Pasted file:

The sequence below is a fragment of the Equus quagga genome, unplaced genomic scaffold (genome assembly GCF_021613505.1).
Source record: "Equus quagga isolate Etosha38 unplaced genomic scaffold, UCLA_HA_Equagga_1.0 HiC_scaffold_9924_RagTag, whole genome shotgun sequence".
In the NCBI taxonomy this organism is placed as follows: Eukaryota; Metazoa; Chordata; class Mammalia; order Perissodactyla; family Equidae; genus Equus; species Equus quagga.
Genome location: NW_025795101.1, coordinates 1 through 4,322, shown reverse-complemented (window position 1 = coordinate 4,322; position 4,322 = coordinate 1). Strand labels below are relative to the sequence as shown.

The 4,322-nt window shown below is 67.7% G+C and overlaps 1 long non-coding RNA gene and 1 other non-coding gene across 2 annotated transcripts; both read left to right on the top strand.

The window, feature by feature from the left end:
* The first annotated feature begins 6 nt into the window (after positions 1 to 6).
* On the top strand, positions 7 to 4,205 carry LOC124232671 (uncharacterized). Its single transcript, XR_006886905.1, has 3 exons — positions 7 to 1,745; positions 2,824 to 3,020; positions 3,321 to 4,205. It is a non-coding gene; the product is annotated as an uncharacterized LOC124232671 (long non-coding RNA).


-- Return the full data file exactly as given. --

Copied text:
The sequence below is a fragment of the Equus quagga genome, unplaced genomic scaffold (genome assembly GCF_021613505.1).
Source record: "Equus quagga isolate Etosha38 unplaced genomic scaffold, UCLA_HA_Equagga_1.0 HiC_scaffold_9924_RagTag, whole genome shotgun sequence".
In the NCBI taxonomy this organism is placed as follows: Eukaryota; Metazoa; Chordata; class Mammalia; order Perissodactyla; family Equidae; genus Equus; species Equus quagga.
Genome location: NW_025795101.1, coordinates 1 through 4,322, shown reverse-complemented (window position 1 = coordinate 4,322; position 4,322 = coordinate 1). Strand labels below are relative to the sequence as shown.

The 4,322-nt window shown below is 67.7% G+C and overlaps 1 long non-coding RNA gene and 1 other non-coding gene across 2 annotated transcripts; both read left to right on the top strand.

The window, feature by feature from the left end:
* The first annotated feature begins 6 nt into the window (after positions 1 to 6).
* On the top strand, positions 7 to 4,205 carry LOC124232671 (uncharacterized). Its single transcript, XR_006886905.1, has 3 exons — positions 7 to 1,745; positions 2,824 to 3,020; positions 3,321 to 4,205. It is a non-coding gene; the product is annotated as an uncharacterized LOC124232671 (long non-coding RNA).